Society frowns upon anything that is deemed morally wrong, which is why prostitution is not necessarily a conversation you will find families engaging in during dinner. Not when you can talk about, say, tax amnesty in Canada, or the latest studies on cancer.
Still, there is no denying that it exists and that it is probably the only profession that is guaranteed to be standing several decades from today. Some states in the US have legalized prostitution, but it could be a long time before more follow suit. So, what are the pros and cons of taking this step?
- Tax Incentive
Greece, Turkey, Germany and Switzerland are among European countries that have legalized and regulated prostitution. They take what society deems to be an immoral act and turn it into an economic venture that counts towards their GDP. Being as prostitution is here to stay, it does not hurt to make money out of it.
When it is properly regulated, the participants are protected and will be paid for their work. In cases where the government and unions are not involved, working girls – and boys – turn up dead or hurt, something that can be avoided through acknowledging that the profession does exist.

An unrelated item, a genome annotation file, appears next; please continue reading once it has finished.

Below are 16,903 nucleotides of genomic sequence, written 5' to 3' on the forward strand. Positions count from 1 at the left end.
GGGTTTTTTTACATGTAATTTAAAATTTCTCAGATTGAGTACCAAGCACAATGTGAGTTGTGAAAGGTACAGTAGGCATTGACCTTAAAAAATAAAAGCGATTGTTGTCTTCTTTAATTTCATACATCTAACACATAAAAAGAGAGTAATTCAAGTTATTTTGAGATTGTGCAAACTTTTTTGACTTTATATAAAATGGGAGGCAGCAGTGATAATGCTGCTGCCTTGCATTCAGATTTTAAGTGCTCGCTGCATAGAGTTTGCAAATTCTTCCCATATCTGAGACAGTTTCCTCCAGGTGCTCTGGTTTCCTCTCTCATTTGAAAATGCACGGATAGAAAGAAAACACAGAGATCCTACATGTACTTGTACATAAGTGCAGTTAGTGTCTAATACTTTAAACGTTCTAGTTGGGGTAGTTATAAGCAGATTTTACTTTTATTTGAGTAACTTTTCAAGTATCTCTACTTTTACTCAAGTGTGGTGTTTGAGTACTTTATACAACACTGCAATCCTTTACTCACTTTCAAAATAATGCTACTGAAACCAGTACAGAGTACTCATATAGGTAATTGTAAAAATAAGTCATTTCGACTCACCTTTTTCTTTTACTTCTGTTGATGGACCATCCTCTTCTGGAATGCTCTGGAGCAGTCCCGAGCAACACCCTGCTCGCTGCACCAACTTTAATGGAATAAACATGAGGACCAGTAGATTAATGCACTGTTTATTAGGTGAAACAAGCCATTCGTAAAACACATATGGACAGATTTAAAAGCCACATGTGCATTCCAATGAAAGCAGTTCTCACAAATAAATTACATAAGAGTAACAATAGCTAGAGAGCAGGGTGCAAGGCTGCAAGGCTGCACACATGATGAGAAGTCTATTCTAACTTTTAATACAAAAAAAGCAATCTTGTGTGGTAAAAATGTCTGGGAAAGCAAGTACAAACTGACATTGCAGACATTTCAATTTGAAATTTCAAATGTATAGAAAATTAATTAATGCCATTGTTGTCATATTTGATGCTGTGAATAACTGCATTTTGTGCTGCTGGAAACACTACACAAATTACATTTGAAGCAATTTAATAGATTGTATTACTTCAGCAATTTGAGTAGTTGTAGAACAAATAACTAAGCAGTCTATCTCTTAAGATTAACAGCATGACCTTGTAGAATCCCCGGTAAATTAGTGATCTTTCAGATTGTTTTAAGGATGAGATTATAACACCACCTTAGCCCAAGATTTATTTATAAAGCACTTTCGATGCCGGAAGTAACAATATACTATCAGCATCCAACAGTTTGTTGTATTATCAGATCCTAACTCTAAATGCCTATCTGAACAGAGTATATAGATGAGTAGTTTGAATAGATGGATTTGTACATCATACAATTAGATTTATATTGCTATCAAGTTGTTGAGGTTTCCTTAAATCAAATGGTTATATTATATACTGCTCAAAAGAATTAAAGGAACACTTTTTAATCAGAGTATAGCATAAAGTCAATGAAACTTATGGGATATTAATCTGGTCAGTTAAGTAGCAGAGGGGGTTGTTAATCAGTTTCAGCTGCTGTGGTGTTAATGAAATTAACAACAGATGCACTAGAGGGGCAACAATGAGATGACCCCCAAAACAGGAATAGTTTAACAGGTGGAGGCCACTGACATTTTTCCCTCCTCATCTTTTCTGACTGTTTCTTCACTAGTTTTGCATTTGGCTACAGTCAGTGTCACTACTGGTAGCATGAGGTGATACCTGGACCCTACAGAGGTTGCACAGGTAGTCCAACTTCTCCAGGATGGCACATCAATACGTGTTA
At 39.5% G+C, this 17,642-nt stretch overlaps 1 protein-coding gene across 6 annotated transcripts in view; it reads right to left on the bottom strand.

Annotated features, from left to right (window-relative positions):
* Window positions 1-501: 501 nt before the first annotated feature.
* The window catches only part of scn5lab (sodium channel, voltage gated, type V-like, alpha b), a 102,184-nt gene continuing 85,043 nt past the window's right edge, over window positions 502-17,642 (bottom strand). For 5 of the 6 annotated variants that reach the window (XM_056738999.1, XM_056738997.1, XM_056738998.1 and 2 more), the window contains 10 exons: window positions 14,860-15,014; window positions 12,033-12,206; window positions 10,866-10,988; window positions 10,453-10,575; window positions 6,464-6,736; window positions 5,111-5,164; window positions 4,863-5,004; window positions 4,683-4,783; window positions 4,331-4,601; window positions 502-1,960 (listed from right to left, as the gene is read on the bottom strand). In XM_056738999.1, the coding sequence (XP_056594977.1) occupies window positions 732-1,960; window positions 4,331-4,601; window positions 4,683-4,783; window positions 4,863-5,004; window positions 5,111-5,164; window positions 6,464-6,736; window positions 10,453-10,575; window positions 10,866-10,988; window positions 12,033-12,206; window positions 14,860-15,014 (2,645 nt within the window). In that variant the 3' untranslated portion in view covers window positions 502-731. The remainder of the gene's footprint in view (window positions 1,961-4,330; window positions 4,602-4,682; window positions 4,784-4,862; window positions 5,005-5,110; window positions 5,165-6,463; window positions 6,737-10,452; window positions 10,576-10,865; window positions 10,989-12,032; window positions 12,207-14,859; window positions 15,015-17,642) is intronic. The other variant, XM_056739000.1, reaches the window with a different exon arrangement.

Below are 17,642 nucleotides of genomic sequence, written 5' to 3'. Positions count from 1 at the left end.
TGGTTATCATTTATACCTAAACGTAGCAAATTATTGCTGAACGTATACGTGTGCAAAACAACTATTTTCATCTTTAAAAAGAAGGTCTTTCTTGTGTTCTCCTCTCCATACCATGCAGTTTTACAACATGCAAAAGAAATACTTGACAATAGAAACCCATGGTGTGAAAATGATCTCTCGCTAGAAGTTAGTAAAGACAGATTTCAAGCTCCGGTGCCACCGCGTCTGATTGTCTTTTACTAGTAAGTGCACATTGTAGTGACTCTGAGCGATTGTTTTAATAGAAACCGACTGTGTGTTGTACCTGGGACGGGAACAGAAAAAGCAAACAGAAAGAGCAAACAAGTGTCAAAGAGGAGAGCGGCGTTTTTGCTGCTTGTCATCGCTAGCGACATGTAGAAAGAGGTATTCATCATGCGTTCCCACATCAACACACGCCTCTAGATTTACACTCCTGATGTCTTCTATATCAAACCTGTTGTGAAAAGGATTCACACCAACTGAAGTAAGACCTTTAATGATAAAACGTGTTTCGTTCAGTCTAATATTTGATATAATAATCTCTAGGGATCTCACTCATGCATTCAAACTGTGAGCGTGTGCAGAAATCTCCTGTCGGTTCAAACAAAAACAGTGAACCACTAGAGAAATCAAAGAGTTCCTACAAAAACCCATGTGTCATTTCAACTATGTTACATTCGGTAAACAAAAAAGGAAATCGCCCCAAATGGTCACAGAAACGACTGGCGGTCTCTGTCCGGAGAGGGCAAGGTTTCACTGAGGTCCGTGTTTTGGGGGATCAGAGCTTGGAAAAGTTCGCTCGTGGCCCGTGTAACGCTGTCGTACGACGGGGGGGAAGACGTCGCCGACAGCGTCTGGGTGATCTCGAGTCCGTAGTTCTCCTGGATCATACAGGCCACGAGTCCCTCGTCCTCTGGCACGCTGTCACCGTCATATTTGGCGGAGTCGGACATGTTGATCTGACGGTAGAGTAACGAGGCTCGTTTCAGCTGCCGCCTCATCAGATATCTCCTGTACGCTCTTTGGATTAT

- Morality and Hypocrisy
Let’s face it: most of the time, the parties to prostitution are consenting adults who both benefit from the act. In (almost) every part of the world, sex between two consenting adults is legal, but that changes once one of the parties offers money. Isn’t that the ultimate form of hypocrisy? Athletes can comfortably brag ion their social sites how many women – or men – they have had sex with but the authorities will still be busy hunting down those who offer their service for money.
- Morality at Stake
Those who are against legalizing prostitution say it could be bad for women. If young boys grow up knowing that they could pay for sex the same way they do candy or toys in a store, they are likely to grow up disrespecting women. That debate is arguable because how kids perceive others depends on what they are taught from a young age, but there is some sense in it.
- Did they have a Choice?
While some women and men enter the profession by choice, most are forced into it in one way or another. The majority also get in before reaching the consensual age and so by the time they are grown enough they don’t know what else to do with their lives. There is also the fact that most of these business ‘transactions’ happen in dingy and questionable places and not the televised upscale bars we see on TV, and so the profession is generally quite degrading.
Whether or not prostitution is legalized, society is not likely to regard it any differently than it does today. It is highly unlikely for a parent to say, “Hey, guys, my daughter is interning as a prostitute.” Highly unlikely.